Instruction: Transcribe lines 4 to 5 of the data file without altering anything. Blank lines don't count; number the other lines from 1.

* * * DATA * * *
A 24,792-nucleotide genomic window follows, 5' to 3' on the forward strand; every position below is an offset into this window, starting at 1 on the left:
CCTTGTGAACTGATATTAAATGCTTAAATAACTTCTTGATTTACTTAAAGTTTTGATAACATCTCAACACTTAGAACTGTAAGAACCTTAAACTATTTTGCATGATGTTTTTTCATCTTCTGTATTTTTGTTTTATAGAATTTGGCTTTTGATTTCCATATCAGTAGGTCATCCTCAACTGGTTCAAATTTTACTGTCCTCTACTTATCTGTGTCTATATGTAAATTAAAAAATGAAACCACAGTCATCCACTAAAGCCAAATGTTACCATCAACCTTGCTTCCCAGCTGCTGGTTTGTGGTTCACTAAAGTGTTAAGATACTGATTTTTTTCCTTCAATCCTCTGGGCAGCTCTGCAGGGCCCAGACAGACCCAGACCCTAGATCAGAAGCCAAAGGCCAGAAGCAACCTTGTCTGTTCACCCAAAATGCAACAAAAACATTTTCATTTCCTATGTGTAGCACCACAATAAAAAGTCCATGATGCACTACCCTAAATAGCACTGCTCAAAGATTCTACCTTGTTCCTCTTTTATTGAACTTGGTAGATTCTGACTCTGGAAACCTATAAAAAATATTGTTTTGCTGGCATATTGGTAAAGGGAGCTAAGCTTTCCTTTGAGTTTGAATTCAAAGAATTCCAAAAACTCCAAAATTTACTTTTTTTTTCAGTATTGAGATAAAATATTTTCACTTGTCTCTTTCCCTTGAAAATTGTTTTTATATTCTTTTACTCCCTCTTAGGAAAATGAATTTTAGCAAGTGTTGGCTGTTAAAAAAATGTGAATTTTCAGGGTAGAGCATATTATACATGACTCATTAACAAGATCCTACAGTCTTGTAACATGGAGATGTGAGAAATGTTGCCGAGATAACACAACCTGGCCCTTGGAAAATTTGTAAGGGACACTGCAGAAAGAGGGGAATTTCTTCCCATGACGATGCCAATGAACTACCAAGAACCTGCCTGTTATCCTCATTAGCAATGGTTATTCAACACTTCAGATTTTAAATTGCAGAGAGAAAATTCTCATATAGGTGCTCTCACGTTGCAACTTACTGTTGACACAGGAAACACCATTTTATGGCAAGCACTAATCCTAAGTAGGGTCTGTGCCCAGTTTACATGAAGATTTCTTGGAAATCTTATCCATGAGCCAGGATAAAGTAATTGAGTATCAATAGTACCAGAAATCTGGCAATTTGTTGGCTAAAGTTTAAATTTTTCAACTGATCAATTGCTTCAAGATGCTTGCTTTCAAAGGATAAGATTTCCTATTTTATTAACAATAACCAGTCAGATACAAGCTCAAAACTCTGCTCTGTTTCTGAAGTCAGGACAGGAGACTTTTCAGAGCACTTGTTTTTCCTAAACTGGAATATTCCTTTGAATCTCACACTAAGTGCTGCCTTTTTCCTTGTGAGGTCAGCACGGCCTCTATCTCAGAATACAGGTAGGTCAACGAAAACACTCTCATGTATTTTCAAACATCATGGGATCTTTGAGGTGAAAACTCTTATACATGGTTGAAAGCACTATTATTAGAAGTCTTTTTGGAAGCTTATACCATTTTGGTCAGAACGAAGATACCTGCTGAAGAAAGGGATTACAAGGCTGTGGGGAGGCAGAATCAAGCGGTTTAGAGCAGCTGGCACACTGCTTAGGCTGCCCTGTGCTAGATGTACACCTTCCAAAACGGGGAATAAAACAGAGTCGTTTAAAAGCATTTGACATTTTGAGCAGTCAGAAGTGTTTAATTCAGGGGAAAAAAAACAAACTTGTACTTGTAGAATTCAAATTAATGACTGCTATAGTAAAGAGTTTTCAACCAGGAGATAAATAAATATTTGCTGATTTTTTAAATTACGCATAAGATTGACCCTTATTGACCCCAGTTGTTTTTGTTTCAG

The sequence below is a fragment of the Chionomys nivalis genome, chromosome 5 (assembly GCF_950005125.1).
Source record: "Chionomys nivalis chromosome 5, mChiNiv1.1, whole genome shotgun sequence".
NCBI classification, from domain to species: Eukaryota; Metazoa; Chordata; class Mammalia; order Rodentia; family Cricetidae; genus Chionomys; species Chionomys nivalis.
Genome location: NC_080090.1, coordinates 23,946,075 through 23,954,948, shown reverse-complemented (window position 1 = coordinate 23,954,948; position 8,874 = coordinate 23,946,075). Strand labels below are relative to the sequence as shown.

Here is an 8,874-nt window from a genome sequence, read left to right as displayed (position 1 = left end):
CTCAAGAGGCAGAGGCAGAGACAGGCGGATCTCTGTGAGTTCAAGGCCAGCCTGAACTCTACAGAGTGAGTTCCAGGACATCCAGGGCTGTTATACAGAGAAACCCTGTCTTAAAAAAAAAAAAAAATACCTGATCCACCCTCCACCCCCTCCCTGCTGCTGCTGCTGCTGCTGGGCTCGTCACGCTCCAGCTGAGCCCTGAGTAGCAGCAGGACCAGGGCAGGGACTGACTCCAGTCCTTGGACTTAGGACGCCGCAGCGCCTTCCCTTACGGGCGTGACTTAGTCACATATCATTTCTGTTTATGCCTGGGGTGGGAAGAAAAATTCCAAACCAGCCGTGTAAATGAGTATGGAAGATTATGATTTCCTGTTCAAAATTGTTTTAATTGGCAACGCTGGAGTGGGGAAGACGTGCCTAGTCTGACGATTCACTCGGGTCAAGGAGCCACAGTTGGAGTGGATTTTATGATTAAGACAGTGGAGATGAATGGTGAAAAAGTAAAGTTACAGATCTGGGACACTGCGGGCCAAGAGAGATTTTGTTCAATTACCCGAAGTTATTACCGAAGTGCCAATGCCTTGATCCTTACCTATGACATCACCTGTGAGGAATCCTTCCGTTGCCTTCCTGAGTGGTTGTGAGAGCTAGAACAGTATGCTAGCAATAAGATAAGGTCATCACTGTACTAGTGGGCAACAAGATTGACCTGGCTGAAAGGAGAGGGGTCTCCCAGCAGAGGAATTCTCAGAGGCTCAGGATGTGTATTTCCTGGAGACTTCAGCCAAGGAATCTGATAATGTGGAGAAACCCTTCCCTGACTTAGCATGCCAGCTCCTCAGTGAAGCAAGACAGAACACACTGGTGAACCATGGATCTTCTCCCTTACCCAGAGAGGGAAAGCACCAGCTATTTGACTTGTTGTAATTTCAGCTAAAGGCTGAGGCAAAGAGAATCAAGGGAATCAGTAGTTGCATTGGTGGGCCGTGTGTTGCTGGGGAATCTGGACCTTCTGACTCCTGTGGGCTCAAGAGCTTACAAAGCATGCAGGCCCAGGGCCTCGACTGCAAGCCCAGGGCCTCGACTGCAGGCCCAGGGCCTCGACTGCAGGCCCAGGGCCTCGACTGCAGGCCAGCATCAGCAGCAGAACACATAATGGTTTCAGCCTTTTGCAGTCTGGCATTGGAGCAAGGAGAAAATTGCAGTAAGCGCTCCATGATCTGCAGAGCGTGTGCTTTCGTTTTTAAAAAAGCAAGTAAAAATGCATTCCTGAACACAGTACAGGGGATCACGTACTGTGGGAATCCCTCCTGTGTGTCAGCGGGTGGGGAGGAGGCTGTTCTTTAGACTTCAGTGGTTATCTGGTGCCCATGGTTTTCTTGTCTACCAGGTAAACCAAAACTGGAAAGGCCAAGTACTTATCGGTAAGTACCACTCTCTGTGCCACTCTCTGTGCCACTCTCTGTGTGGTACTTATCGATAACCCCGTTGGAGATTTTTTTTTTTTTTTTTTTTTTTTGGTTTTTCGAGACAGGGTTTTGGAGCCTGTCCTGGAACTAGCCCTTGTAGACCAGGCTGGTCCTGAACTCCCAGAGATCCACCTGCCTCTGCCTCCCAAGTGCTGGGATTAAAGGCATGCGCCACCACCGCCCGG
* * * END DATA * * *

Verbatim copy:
Source record: "Chionomys nivalis chromosome 5, mChiNiv1.1, whole genome shotgun sequence".
NCBI classification, from domain to species: Eukaryota; Metazoa; Chordata; class Mammalia; order Rodentia; family Cricetidae; genus Chionomys; species Chionomys nivalis.